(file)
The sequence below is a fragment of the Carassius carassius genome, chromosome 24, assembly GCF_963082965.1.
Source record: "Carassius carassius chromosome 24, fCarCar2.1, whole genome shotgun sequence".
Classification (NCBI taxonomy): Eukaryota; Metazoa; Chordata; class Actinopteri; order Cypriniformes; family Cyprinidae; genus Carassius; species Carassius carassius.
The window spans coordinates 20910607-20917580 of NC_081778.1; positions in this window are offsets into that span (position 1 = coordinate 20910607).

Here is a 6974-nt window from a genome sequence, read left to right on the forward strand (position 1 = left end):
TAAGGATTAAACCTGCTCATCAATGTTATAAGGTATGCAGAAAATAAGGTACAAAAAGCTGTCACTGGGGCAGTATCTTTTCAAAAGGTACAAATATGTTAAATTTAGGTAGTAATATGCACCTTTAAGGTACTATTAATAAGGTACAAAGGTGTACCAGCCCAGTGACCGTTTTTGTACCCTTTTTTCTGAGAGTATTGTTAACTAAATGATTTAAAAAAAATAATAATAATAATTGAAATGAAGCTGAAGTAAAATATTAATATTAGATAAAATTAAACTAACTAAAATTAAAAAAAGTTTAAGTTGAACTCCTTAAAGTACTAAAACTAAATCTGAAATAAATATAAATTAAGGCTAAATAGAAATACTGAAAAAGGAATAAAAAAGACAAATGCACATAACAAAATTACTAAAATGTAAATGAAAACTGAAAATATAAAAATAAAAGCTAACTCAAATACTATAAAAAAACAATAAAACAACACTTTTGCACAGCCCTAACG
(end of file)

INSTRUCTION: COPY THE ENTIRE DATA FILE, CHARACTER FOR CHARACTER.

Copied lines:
The sequence below is a fragment of the Carassius carassius genome, chromosome 24, assembly GCF_963082965.1.
Source record: "Carassius carassius chromosome 24, fCarCar2.1, whole genome shotgun sequence".
Classification (NCBI taxonomy): Eukaryota; Metazoa; Chordata; class Actinopteri; order Cypriniformes; family Cyprinidae; genus Carassius; species Carassius carassius.
The window spans coordinates 20910607-20917580 of NC_081778.1; positions in this window are offsets into that span (position 1 = coordinate 20910607).

Here is a 6974-nt window from a genome sequence, read left to right on the forward strand (position 1 = left end):
TAAGGATTAAACCTGCTCATCAATGTTATAAGGTATGCAGAAAATAAGGTACAAAAAGCTGTCACTGGGGCAGTATCTTTTCAAAAGGTACAAATATGTTAAATTTAGGTAGTAATATGCACCTTTAAGGTACTATTAATAAGGTACAAAGGTGTACCAGCCCAGTGACCGTTTTTGTACCCTTTTTTCTGAGAGTATTGTTAACTAAATGATTTAAAAAAAATAATAATAATAATTGAAATGAAGCTGAAGTAAAATATTAATATTAGATAAAATTAAACTAACTAAAATTAAAAAAAGTTTAAGTTGAACTCCTTAAAGTACTAAAACTAAATCTGAAATAAATATAAATTAAGGCTAAATAGAAATACTGAAAAAGGAATAAAAAAGACAAATGCACATAACAAAATTACTAAAATGTAAATGAAAACTGAAAATATAAAAATAAAAGCTAACTCAAATACTATAAAAAAACAATAAAACAACACTTTTGCACAGCCCTAACG